In March of 2011, I wrote “Slow Play Scourge” as a way to keep the problem highlighted. People have been talking about it for years, but some things never change.
But because of that simple fact, even Tiger Woods has chimed in. He believes that we should do away with all of these deferential rules that give a player all sorts chances to rack up nothing more than $5,000 and then $10,000 fines. Tiger says let’s just cut to the chase; one bad time, one stroke penalty.
His theory is that if a player had to choose between a $5,000 fine or losing $50,000 or more because a penalty stroke dropped him down the leaderboard, he’s always going to take the cheaper penalty stroke. So if the Tour really wants to stop slow play, start handing out strokes.
In “Slow Play Scourge,” I chalked up the slow play problem to players not trusting themselves. They have fallen so deeply into meticulously preparing for each shot, they have lost touch with the way they used to play as kids. Then, they just used to take it all in at a glance, pull the club and let it fly.
Now, the first player who arrives at his ball has 60 seconds to pull the trigger and each subsequent player in the group, 40 seconds. If you could take that kid-like dispatch and add a few seconds for more precise yardages appropriate for the professional game, you’d still be way ahead of 60 seconds; the caddies will have arrived at the ball first and already have the yardages.
That sort of expectation, that sort of tempo, would go a long way toward solving the other reason for slow play: lack of consciousness. Yes, there could still be the risk of lack of trust, but if the constant pressure of beating the clock raised consciousness there, it’s also possible that it could raise the player’s consciousness generally.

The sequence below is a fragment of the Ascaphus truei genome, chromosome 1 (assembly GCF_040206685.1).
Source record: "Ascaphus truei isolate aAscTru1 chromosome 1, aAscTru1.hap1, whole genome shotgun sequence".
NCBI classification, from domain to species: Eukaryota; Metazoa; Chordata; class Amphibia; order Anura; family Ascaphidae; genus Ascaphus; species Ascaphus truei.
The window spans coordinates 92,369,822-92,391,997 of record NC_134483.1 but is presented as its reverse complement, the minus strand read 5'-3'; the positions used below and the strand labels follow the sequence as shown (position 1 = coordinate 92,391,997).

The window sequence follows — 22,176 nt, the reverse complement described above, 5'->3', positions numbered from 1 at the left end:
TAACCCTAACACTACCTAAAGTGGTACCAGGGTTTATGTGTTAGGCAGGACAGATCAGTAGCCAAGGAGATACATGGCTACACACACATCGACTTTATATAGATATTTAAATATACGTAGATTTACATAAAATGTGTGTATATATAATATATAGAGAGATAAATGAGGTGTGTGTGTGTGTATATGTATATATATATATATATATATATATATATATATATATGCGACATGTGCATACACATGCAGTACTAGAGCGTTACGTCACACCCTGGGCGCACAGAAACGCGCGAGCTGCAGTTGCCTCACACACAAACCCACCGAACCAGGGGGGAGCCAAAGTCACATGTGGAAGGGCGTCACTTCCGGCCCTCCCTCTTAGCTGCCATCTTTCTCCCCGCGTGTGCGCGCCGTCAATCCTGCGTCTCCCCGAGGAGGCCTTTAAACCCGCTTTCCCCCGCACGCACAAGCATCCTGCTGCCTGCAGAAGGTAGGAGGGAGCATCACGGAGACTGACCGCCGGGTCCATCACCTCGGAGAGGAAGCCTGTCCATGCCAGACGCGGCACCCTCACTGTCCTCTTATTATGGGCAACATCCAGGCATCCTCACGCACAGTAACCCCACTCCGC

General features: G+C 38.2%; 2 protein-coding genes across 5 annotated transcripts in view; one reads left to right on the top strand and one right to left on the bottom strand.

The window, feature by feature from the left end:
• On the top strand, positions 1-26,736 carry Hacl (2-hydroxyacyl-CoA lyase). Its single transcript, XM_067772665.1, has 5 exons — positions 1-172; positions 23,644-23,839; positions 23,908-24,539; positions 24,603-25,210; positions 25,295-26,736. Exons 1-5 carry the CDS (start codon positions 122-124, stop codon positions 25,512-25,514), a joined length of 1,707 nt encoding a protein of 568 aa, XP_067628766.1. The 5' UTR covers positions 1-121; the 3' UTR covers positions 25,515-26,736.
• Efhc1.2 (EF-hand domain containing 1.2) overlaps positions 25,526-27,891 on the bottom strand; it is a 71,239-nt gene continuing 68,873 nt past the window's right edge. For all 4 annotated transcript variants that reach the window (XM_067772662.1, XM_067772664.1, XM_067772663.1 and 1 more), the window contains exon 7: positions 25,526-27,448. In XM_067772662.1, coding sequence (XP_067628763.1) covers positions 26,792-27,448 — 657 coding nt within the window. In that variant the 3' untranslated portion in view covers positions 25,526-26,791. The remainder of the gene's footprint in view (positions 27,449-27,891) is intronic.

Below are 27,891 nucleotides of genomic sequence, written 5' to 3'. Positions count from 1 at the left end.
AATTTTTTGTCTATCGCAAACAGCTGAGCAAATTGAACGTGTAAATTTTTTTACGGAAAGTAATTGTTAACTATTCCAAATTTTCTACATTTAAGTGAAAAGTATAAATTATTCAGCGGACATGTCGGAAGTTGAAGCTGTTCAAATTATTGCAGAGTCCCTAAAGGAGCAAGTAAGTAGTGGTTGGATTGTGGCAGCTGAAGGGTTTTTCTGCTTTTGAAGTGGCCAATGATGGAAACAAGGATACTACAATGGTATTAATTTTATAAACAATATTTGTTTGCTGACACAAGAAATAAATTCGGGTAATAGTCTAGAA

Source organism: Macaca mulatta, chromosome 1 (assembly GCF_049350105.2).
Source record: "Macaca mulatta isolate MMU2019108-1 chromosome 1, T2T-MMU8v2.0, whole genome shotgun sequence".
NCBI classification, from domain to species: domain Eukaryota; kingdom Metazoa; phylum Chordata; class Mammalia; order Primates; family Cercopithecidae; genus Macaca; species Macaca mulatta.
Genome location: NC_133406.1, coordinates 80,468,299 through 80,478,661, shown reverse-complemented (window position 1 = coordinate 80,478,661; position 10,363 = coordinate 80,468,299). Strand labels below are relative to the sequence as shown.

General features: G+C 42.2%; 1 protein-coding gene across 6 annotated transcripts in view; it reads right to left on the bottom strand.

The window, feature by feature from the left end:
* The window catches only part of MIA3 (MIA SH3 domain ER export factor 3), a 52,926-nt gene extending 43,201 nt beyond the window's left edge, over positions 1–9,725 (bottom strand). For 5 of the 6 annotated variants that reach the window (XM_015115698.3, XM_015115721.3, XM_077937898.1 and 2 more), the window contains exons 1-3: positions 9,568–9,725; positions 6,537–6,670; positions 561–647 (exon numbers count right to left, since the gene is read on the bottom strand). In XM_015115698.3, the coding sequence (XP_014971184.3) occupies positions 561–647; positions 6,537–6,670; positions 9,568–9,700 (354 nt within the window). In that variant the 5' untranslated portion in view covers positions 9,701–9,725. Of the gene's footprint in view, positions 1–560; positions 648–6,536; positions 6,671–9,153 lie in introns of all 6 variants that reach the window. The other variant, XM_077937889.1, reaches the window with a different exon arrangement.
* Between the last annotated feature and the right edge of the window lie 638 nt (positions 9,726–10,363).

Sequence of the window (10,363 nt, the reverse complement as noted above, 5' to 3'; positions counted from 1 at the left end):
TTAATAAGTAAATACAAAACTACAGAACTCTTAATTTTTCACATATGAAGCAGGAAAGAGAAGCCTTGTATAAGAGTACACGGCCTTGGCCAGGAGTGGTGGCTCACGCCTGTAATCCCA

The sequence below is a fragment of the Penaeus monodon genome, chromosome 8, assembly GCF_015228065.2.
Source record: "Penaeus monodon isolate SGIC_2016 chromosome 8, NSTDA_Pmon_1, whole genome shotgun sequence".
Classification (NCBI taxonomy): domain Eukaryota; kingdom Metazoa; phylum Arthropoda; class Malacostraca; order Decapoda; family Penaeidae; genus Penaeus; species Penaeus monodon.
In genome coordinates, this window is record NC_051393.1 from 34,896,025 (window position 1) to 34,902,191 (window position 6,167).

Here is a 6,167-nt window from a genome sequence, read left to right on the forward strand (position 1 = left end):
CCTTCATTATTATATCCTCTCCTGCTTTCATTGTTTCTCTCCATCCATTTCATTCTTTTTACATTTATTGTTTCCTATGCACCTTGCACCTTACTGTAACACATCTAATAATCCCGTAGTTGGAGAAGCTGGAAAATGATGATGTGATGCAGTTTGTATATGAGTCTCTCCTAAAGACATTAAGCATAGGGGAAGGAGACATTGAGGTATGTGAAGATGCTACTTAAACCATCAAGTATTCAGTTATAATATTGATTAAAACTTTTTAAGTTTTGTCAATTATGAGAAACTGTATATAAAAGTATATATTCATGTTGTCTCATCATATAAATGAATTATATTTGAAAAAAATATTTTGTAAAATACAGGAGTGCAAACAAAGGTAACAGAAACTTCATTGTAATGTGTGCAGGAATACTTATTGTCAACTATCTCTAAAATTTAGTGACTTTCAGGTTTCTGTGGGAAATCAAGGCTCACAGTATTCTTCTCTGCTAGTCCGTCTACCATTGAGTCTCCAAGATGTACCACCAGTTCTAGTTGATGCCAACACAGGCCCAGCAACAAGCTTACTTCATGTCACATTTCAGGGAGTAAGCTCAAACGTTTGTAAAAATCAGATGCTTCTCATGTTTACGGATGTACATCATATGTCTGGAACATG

If you get into a conversation with a slow player, very few of them “know” that they’re slow except by the reputations they’ve gained. “Well, if everybody says I’m slow, I must be slow. But I don’t think I’m that slow.” If you have that reputation, you are that slow.
So in that higher level of consciousness, as I have pointed out in earlier posts, when a player gets into the zone, not only does he go into a deeper level of fascination with the task at hand, he also excludes the extraneous.
So in this instance, in a higher level of consciousness, the organic process of matching the yardage provided by the caddie to what the shot looked like and felt like to the player would match up sooner. All of the extraneous factors like wind and the green diagram in the player’s head would organically be included rather than laboriously pondered and double-checked into oblivion. In a perfect world, of course.
At golfchannel.com, Rex Hoggard writes, “Tour needs to impose harsh methods to curb slow play,” an excellent commentary on the status of the imperfect world golf finds itself in now.
But if Tiger has chimed in, there may be a seismic change around the corner. That’s what everyone was saying when he recently came out against long putters anchored to the player’s body.
It really would be a brave new world if he went 2 for 2.